Area of Composite Figures: A Real-life Example (from Water Supply)

Understanding how to calculate the area of composite figures is a valuable skill in real life, applicable in construction, DIY, landscape design, and other areas. This blog post will provide an example of how this skill is utilized by professionals in the water supply industry.

Area of Composite Figures in Water Supply and Management

Introduction

Water management is the careful protection of our water resources, encompassing drinking water, non-potable water, wastewater, and stormwater. This intricate process aims to ensure the sustainable and equitable utilization of this precious resource. As our population grows and climate change intensifies, effective water management becomes increasingly vital. This growing importance is why careers in water resource management are expected to be in high demand in the future.

Measuring Water Flow Rate

The first step in water management involves collecting water. Specialists monitor natural basins to understand their condition. What does monitoring involve? Monitoring goes beyond just looking; it includes various measurements, like figuring out how fast water flows in rivers or streams. Measuring water flow rate is crucial as it helps specialists notice changes in basin condition. The Velocity-Area method is commonly used. In this method, specialists calculate the cross-sectional area of the river or stream by multiplying it by the flow’s velocity. The cross-sectional area, often a composite figure, requires knowledge of how to calculate its area. A detailed example follows.

Example:

Imagine a water canal represented by the cross-sectional area in the figure below, with water flowing at a speed of 2.3 ft/s.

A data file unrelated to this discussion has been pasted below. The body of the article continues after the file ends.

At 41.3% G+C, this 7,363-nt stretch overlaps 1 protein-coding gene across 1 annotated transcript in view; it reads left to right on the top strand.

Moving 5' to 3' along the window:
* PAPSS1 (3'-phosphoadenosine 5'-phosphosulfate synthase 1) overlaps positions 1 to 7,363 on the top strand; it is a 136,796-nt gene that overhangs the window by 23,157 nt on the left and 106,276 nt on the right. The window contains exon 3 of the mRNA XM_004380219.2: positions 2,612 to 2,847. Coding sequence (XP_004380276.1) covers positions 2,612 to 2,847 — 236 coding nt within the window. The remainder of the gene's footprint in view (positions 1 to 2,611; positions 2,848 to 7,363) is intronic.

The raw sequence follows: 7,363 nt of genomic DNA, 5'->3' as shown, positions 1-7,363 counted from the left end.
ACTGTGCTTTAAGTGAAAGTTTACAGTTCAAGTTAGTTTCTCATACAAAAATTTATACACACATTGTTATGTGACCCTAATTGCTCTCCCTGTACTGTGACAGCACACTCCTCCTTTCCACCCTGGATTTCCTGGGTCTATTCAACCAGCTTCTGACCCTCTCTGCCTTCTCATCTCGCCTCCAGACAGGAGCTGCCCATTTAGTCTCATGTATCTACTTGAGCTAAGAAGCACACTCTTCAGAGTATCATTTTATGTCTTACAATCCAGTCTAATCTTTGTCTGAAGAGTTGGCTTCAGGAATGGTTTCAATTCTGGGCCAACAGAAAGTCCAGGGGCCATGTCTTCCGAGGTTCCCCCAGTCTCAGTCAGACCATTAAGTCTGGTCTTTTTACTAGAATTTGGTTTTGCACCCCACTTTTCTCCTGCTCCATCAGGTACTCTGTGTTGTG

Cross-section of a canal, forming a four-sided figure with one pair of parallel sides and another pair of non-parallel sides.

The canal’s cross-section is a composite figure, made up of a rectangle and two triangles, as illustrated in the animation below.

Animated representation illustrating the composition of the cross-section. It consists of a rectangle and two triangles.

The area of the rectangle is calculated as:

\(6” \times 2.8” = 16.8 \, \text{ft}^2\).

Each triangle’s area is calculated using:

\(\frac{1 \times 2.8}{2} = 1.4 \, \text{ft}^2\).

By adding these areas, we find the total cross-sectional area of the canal:

\(16.8 + 2 \times 1.4 = 19.6 \, \text{ft}^2\).

This is the area of the composite figure, representing the canal’s cross-section. Using this data, we can determine the water flow rate, which is:

\(19.6 \times 2.3 = 45.1 \, \text{ft}^3/\text{s}\).

Conclusion:

The world around us may seem complex, and mathematics might feel distant from real life. However, complex things can often be broken down into simple parts. In this case, the composite figure of the cross-section of the canal can be simplified into two basic figures: a rectangle and triangles. Once simplified, performing the necessary calculations becomes much easier, as demonstrated in this example.

References:

For the reliability and authenticity of the information presented, we’ve consulted the following sources:

  1. Math for Water Treatment Operators” by J. Giorgi (2011). This book, specifically Chapter 4 “Water Treatment” (page 213), covers flow and velocity problems, resembling the tasks discussed in this article.
  2. Water Treatment and Distribution Operator Math Reference Sheet by the American Water Works Association. This resource provides formulas for calculating areas of figures and flow rates.
  3. Additional insights into the velocity-area method were obtained from descriptions available on Elsevier ScienceDirect.
  4. Finally, in a video by American Water College, the tutor explains the calculation of flow rates using the velocity-area method, mirroring the approach detailed in this article:

These references collectively contribute to the reliability and authenticity of the information shared in this article.

Video Version

Explore the dynamic world of water management specialists through the video version of this article!

This content delves deeper into their work, illustrating how they calculate the area of composite figures to fulfill their professional responsibilities. The video breaks down the calculations presented in this article in an easy-to-follow animated format. Beyond mathematics, it provides insights into the roles of other subjects such as chemistry and biology in the realm of water management specialists.

Preview the video below or subscribe to access our complete collection.

Further reading:

We also have other blog articles that explain the importance of understanding properties of composite figures in real life. Check out more:

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